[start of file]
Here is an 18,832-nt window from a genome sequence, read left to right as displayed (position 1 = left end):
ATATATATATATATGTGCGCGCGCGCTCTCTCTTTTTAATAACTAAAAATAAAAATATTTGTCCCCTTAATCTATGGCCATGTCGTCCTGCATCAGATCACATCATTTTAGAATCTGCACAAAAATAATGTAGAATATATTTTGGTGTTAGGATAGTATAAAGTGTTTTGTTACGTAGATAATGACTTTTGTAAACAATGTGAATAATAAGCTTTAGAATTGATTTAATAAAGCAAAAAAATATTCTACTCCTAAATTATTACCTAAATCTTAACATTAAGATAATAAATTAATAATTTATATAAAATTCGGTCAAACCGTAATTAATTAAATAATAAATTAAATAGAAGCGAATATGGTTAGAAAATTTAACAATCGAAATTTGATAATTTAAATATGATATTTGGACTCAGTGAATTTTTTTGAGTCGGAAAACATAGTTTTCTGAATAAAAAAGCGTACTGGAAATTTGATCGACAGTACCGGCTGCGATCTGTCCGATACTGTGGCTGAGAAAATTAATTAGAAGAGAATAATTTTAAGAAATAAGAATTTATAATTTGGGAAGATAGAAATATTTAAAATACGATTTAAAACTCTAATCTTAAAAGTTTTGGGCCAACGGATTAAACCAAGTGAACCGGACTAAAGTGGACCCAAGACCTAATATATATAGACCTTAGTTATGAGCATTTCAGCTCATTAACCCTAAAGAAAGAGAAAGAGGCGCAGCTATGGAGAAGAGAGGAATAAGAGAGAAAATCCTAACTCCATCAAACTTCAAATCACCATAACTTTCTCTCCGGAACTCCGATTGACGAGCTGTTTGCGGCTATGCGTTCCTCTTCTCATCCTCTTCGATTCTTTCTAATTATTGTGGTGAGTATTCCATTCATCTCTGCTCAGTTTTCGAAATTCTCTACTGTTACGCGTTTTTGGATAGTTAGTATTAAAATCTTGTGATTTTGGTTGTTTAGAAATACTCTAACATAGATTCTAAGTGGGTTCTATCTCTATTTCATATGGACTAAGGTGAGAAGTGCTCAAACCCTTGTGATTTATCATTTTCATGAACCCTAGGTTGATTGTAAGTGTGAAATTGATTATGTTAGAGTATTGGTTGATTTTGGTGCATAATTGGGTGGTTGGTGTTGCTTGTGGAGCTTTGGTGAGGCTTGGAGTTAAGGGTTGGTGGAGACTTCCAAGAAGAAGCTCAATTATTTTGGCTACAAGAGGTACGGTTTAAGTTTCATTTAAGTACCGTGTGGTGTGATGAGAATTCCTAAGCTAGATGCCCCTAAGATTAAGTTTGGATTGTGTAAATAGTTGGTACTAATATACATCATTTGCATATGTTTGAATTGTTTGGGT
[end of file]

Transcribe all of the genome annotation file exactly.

Here is an 18,832-nt window from a genome sequence, read left to right as displayed (position 1 = left end):
ATATATATATATATGTGCGCGCGCGCTCTCTCTTTTTAATAACTAAAAATAAAAATATTTGTCCCCTTAATCTATGGCCATGTCGTCCTGCATCAGATCACATCATTTTAGAATCTGCACAAAAATAATGTAGAATATATTTTGGTGTTAGGATAGTATAAAGTGTTTTGTTACGTAGATAATGACTTTTGTAAACAATGTGAATAATAAGCTTTAGAATTGATTTAATAAAGCAAAAAAATATTCTACTCCTAAATTATTACCTAAATCTTAACATTAAGATAATAAATTAATAATTTATATAAAATTCGGTCAAACCGTAATTAATTAAATAATAAATTAAATAGAAGCGAATATGGTTAGAAAATTTAACAATCGAAATTTGATAATTTAAATATGATATTTGGACTCAGTGAATTTTTTTGAGTCGGAAAACATAGTTTTCTGAATAAAAAAGCGTACTGGAAATTTGATCGACAGTACCGGCTGCGATCTGTCCGATACTGTGGCTGAGAAAATTAATTAGAAGAGAATAATTTTAAGAAATAAGAATTTATAATTTGGGAAGATAGAAATATTTAAAATACGATTTAAAACTCTAATCTTAAAAGTTTTGGGCCAACGGATTAAACCAAGTGAACCGGACTAAAGTGGACCCAAGACCTAATATATATAGACCTTAGTTATGAGCATTTCAGCTCATTAACCCTAAAGAAAGAGAAAGAGGCGCAGCTATGGAGAAGAGAGGAATAAGAGAGAAAATCCTAACTCCATCAAACTTCAAATCACCATAACTTTCTCTCCGGAACTCCGATTGACGAGCTGTTTGCGGCTATGCGTTCCTCTTCTCATCCTCTTCGATTCTTTCTAATTATTGTGGTGAGTATTCCATTCATCTCTGCTCAGTTTTCGAAATTCTCTACTGTTACGCGTTTTTGGATAGTTAGTATTAAAATCTTGTGATTTTGGTTGTTTAGAAATACTCTAACATAGATTCTAAGTGGGTTCTATCTCTATTTCATATGGACTAAGGTGAGAAGTGCTCAAACCCTTGTGATTTATCATTTTCATGAACCCTAGGTTGATTGTAAGTGTGAAATTGATTATGTTAGAGTATTGGTTGATTTTGGTGCATAATTGGGTGGTTGGTGTTGCTTGTGGAGCTTTGGTGAGGCTTGGAGTTAAGGGTTGGTGGAGACTTCCAAGAAGAAGCTCAATTATTTTGGCTACAAGAGGTACGGTTTAAGTTTCATTTAAGTACCGTGTGGTGTGATGAGAATTCCTAAGCTAGATGCCCCTAAGATTAAGTTTGGATTGTGTAAATAGTTGGTACTAATATACATCATTTGCATATGTTTGAATTGTTTGGGT